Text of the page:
How to Enlist the CEO as Chief Intelligence Officer for Competitive Intelligence
Some organizations actually have their own chief intelligence officer, who’s in charge of competitive intelligence and works directly with the CEO to formulate strategy. If your organization has no such position, then your CEO may need to do double duty as the chief intelligence officer and perform the following job duties:
Serve as the top-level sponsor for CI, communicating its value to the rest of the organization. The CEO is a figurehead with the power and visibility needed to promote CI’s efforts and hold others accountable for implementing recommended changes.
Assist in identifying strategic areas that are most likely to benefit from CI. The CEO is in the best position to formulate the big-picture view of what the organization must do to remain competitive, so he probably has a pretty clear idea of the types of information required to identify opportunities and threats and forecast where the industry and different markets are headed.
Collaborate with CI and department heads to formulate and execute strategic initiatives and other changes. The CEO really holds the power of the bully pulpit to implement changes in the organization and how it operates. When the CEO plays an active role in spearheading change initiatives, the organization is much more successful in putting intelligence into action.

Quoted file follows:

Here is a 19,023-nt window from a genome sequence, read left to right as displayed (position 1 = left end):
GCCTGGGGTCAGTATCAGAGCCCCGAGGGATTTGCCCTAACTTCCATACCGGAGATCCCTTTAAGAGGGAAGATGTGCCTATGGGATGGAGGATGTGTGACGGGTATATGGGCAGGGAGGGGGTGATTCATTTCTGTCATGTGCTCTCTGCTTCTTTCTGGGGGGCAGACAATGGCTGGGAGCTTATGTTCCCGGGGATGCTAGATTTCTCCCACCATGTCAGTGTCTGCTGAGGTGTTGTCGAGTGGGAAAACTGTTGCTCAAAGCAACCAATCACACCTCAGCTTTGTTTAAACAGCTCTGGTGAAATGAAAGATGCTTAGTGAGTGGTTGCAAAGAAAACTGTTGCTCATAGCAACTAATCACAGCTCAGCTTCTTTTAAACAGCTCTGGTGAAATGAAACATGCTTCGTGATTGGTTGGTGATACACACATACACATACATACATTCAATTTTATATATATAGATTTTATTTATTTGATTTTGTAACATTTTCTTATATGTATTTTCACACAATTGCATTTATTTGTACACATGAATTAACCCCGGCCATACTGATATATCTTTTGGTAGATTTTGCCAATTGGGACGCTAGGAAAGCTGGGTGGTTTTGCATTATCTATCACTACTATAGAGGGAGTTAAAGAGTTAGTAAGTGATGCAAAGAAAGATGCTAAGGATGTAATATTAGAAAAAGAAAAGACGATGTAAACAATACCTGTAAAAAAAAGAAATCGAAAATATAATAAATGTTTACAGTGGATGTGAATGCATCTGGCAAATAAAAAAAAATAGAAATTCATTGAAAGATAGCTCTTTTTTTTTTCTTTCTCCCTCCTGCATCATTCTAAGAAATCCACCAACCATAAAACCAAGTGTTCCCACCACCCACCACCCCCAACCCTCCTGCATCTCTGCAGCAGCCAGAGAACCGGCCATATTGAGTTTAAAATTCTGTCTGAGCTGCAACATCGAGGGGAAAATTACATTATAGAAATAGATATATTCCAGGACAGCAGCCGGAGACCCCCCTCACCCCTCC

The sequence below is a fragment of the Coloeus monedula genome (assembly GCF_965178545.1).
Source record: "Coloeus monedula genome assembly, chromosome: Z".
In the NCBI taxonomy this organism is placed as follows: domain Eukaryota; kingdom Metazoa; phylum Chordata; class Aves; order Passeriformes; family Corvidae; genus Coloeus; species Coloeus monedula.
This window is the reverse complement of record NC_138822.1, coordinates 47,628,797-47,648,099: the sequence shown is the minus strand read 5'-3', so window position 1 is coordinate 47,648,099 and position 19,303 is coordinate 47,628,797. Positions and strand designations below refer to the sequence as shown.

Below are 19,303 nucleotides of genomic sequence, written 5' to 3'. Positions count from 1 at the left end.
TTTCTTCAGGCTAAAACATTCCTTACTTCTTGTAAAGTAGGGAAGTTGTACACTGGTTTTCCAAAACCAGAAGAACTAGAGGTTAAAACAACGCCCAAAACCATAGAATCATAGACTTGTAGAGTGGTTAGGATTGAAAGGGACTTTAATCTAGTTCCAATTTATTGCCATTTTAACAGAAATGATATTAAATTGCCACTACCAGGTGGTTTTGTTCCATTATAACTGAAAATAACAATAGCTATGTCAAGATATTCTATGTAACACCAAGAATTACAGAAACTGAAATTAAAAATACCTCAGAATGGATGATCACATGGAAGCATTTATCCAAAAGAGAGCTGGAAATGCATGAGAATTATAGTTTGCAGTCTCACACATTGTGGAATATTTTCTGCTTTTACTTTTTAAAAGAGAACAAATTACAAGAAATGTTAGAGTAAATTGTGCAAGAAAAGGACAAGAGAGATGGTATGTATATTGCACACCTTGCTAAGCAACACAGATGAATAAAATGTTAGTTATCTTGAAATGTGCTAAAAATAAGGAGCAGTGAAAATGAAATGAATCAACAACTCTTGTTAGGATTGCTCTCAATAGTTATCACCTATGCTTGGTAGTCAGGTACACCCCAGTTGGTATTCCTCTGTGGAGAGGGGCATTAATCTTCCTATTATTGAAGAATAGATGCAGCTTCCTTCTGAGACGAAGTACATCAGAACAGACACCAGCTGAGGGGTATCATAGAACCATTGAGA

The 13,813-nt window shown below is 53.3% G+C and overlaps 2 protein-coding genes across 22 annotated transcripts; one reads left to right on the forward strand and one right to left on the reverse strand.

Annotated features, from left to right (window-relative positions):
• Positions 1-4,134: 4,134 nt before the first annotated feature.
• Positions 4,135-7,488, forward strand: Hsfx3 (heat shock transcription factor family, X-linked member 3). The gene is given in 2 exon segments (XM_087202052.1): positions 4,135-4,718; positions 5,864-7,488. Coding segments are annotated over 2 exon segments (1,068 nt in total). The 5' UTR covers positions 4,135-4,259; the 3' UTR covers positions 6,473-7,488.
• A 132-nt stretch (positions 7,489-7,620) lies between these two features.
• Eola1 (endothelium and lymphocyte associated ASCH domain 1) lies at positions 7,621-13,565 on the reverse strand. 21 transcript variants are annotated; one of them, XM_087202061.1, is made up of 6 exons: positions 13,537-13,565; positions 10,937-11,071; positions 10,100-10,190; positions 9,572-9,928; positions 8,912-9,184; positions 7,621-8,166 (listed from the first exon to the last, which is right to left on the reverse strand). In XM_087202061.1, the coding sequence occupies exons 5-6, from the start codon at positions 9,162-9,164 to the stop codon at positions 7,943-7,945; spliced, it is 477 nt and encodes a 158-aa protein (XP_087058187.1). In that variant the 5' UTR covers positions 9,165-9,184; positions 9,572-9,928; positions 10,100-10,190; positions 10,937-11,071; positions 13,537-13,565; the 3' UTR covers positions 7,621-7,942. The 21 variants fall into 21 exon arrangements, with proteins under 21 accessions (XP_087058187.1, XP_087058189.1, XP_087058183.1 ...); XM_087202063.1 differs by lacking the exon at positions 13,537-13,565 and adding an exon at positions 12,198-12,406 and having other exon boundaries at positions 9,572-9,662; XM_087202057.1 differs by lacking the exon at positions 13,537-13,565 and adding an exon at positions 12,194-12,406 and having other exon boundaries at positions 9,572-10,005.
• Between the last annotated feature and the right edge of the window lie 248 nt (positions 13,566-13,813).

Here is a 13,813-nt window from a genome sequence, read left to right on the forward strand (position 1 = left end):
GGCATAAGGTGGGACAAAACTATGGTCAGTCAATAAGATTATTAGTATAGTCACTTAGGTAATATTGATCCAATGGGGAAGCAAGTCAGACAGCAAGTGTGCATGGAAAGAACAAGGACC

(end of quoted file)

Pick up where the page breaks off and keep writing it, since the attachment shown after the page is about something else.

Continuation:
Here are a couple tips for how to enlist your organization’s CEO to serve as its chief intelligence officer and how to harness her power:
Suggest that the CEO demonstrate the value that she places on competitive intelligence, such as by commenting on it in corporate newsletters and other organization-wide communications.
Meet with your CEO for five minutes each month to pass along the monthly intelligence briefing and gather any intel that she has collected during the past month at industry meetings or other gatherings.
If you take the initiative to meet and also limit your time to five minutes, the CEO will always welcome your visit. Senior-level executives usually work 70+ hours per week, and their calendars are overbooked. If you can work with the CEO’s administrative assistant to get your five minutes per month, it will benefit the entire CI gathering process.